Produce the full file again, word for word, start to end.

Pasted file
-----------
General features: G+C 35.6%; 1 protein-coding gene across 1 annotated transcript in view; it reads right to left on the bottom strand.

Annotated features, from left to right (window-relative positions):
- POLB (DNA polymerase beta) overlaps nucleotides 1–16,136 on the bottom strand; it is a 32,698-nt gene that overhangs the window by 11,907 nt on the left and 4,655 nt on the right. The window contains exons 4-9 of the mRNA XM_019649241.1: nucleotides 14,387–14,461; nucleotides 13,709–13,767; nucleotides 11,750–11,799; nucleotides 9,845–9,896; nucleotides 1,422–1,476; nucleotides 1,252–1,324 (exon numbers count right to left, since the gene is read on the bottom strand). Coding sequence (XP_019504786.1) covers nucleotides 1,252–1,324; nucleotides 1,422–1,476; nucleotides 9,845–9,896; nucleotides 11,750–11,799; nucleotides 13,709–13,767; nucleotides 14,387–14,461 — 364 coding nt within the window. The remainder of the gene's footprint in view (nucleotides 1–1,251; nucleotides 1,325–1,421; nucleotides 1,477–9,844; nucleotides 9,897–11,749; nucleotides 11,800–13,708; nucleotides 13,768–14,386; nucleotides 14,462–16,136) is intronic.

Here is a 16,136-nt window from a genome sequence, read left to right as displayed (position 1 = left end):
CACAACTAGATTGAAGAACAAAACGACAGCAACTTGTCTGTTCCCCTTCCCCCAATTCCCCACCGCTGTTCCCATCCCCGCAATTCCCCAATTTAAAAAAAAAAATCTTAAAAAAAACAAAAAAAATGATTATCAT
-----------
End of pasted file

General features: G+C 35.6%; 1 protein-coding gene across 1 annotated transcript in view; it reads right to left on the bottom strand.

Annotated features, from left to right (window-relative positions):
- POLB (DNA polymerase beta) overlaps nucleotides 1–16,136 on the bottom strand; it is a 32,698-nt gene that overhangs the window by 11,907 nt on the left and 4,655 nt on the right. The window contains exons 4-9 of the mRNA XM_019649241.1: nucleotides 14,387–14,461; nucleotides 13,709–13,767; nucleotides 11,750–11,799; nucleotides 9,845–9,896; nucleotides 1,422–1,476; nucleotides 1,252–1,324 (exon numbers count right to left, since the gene is read on the bottom strand). Coding sequence (XP_019504786.1) covers nucleotides 1,252–1,324; nucleotides 1,422–1,476; nucleotides 9,845–9,896; nucleotides 11,750–11,799; nucleotides 13,709–13,767; nucleotides 14,387–14,461 — 364 coding nt within the window. The remainder of the gene's footprint in view (nucleotides 1–1,251; nucleotides 1,325–1,421; nucleotides 1,477–9,844; nucleotides 9,897–11,749; nucleotides 11,800–13,708; nucleotides 13,768–14,386; nucleotides 14,462–16,136) is intronic.

Here is a 16,136-nt window from a genome sequence, read left to right as displayed (position 1 = left end):
CACAACTAGATTGAAGAACAAAACGACAGCAACTTGTCTGTTCCCCTTCCCCCAATTCCCCACCGCTGTTCCCATCCCCGCAATTCCCCAATTTAAAAAAAAAAATCTTAAAAAAAACAAAAAAAATGATTATCAT